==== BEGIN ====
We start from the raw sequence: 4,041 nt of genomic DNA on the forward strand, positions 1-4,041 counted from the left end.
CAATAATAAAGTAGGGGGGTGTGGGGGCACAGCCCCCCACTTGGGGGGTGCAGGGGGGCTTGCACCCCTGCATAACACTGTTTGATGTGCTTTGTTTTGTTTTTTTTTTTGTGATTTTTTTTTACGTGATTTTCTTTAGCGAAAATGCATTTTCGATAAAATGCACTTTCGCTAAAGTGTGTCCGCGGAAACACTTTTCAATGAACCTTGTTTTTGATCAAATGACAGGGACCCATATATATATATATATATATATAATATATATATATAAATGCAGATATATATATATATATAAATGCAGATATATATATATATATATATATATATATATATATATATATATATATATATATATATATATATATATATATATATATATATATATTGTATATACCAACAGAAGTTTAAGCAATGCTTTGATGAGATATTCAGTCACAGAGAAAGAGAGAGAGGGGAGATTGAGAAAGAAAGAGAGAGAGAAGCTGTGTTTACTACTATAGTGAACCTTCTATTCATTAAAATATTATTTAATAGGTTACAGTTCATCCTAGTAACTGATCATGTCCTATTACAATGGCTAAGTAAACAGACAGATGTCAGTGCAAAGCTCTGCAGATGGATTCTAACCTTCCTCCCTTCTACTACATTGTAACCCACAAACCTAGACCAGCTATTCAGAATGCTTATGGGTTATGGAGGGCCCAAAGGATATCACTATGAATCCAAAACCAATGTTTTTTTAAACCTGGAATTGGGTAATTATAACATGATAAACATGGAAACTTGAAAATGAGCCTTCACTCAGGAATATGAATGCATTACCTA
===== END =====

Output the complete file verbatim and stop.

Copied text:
We start from the raw sequence: 4,041 nt of genomic DNA on the forward strand, positions 1-4,041 counted from the left end.
CAATAATAAAGTAGGGGGGTGTGGGGGCACAGCCCCCCACTTGGGGGGTGCAGGGGGGCTTGCACCCCTGCATAACACTGTTTGATGTGCTTTGTTTTGTTTTTTTTTTTGTGATTTTTTTTTACGTGATTTTCTTTAGCGAAAATGCATTTTCGATAAAATGCACTTTCGCTAAAGTGTGTCCGCGGAAACACTTTTCAATGAACCTTGTTTTTGATCAAATGACAGGGACCCATATATATATATATATATATATAATATATATATATAAATGCAGATATATATATATATATAAATGCAGATATATATATATATATATATATATATATATATATATATATATATATATATATATATATATATATATATATATATATATATATATTGTATATACCAACAGAAGTTTAAGCAATGCTTTGATGAGATATTCAGTCACAGAGAAAGAGAGAGAGGGGAGATTGAGAAAGAAAGAGAGAGAGAAGCTGTGTTTACTACTATAGTGAACCTTCTATTCATTAAAATATTATTTAATAGGTTACAGTTCATCCTAGTAACTGATCATGTCCTATTACAATGGCTAAGTAAACAGACAGATGTCAGTGCAAAGCTCTGCAGATGGATTCTAACCTTCCTCCCTTCTACTACATTGTAACCCACAAACCTAGACCAGCTATTCAGAATGCTTATGGGTTATGGAGGGCCCAAAGGATATCACTATGAATCCAAAACCAATGTTTTTTTAAACCTGGAATTGGGTAATTATAACATGATAAACATGGAAACTTGAAAATGAGCCTTCACTCAGGAATATGAATGCATTACCTA